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You could use Function[{args1, var2, var3}, With[{deg = args1[[1]], knots = args1[[2]]}, code ]] Not the neatest, but it would seem to do the job.


The problem with your original code is that the order argument you specified (4) is in fact not the same as the order of the midpoint method (2). Thus: MidpointCoefficients[2, prec_] := N[{{{1/2}}, {0, 1}, {1/2}}, prec]; For comparison purposes, here's the Butcher table for Heun's method: HeunCoefficients[2, prec_] := N[{{{1}}, {1/2, 1/2}, {1}}, prec]; ...


The problem is with the behaviour of Set. Consider the following example: a = {1,2,3,4,5}; a[[2;;]] = {1,2,3,4} a[[3;;]] = {1,2,3,4} a[[4;;]] = {1,2,3,4} a[[5;;]] = {1,2,3,4} Notice that in the [[2;;]] part, Mathematica decides you want to replace elements 2, 3, 4 and 5 of a with the corresponding elements 1, 2, 3, 4 rather than all with the list ...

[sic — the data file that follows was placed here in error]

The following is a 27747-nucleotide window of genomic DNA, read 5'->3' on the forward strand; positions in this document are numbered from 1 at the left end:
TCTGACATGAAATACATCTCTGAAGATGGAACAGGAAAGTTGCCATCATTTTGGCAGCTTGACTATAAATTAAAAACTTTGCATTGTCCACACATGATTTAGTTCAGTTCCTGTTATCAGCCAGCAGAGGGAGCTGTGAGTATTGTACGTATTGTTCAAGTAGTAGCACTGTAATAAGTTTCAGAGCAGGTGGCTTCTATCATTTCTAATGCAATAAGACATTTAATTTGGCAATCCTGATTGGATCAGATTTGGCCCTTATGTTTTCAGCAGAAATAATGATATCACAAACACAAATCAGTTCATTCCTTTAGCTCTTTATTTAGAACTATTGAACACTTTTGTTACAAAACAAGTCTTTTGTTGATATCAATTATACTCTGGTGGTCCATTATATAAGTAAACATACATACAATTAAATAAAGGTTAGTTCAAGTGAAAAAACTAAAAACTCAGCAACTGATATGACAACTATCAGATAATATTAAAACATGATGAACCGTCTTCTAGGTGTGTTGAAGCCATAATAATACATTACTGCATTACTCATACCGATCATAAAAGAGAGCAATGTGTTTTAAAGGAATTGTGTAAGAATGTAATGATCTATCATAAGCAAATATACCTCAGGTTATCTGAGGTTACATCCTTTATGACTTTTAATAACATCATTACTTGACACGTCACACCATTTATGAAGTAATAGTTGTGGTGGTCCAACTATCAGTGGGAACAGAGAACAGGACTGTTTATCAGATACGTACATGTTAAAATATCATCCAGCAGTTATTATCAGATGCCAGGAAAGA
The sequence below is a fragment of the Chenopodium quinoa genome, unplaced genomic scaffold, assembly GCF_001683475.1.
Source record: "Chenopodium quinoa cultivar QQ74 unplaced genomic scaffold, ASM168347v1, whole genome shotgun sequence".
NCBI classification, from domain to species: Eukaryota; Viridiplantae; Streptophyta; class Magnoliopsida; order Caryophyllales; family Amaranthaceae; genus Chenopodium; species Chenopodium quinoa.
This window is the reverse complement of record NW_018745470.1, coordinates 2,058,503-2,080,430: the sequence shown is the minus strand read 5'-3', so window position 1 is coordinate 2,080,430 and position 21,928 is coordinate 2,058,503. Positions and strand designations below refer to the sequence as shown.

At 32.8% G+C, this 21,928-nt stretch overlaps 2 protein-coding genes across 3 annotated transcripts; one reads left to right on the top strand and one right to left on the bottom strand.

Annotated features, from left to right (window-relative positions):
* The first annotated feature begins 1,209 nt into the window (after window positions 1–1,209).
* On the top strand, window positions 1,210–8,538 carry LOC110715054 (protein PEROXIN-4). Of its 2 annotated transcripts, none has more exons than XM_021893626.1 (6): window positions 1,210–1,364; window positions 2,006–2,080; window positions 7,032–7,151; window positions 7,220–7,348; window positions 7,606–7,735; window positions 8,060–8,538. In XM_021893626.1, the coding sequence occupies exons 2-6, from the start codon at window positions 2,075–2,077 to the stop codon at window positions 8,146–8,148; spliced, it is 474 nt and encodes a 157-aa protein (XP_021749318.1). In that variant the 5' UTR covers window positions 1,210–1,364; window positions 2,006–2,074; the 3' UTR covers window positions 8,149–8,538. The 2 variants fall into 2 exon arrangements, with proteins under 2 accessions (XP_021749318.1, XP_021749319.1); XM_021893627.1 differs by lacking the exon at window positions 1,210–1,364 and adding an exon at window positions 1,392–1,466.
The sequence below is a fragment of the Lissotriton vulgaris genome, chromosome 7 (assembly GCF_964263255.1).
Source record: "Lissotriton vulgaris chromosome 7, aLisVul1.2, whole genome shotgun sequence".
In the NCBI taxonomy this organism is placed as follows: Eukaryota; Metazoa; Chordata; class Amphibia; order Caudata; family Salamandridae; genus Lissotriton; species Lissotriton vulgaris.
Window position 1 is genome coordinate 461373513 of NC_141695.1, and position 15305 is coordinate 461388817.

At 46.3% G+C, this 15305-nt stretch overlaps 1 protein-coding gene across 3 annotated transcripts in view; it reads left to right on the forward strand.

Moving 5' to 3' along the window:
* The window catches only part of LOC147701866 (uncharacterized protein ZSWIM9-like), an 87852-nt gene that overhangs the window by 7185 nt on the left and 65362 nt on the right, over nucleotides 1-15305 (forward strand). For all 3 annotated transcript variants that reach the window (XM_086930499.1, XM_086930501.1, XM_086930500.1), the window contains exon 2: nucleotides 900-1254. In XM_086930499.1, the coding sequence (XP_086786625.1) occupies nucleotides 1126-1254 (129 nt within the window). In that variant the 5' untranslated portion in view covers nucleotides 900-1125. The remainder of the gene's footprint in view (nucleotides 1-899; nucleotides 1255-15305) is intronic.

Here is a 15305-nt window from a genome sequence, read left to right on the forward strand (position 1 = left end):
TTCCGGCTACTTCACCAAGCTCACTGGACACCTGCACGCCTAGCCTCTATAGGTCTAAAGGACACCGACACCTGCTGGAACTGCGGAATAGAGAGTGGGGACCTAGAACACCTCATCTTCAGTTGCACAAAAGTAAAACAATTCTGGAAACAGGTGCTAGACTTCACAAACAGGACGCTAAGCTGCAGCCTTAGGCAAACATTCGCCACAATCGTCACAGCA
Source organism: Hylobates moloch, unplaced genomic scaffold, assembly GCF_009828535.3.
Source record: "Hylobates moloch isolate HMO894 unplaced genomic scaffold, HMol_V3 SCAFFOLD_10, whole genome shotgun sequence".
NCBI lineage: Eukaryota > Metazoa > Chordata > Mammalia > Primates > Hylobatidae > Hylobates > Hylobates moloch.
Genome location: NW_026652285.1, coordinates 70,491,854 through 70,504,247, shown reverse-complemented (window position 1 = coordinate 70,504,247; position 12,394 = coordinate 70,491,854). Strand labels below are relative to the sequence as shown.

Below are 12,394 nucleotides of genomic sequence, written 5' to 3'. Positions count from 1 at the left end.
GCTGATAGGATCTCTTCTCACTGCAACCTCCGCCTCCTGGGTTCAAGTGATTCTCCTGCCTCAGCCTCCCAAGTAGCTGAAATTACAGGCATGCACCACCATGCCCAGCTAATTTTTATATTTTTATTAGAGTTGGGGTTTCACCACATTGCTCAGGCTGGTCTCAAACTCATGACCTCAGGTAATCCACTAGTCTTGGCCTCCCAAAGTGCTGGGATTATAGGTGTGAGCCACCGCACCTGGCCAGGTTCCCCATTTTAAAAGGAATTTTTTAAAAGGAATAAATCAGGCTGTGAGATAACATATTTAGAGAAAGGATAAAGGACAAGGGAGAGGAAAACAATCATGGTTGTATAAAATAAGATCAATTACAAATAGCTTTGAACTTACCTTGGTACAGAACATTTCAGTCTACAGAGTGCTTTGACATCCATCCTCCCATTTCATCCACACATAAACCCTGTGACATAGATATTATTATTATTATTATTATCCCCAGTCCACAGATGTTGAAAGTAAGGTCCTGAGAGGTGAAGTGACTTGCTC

I remember reading somewhere that everytime I use =, Mathematica copies an expression in the memory (which may be slow and inefficient). This is not quite true, as written here. Mathematica uses a copy-on-write behaviour, i.e. it will only create an actual copy of a datastructure if you modify it. Example: a = {1,2,3}; As this is evaluated, first ...


An alternative solution would be changing the myfun14[list_] to myfun14[list_ /; VectorQ[list, NumberQ]], the result can be obtained after a few seconds. Setting a high AccuracyGoal is also necessary to get the correct answer for the problem.

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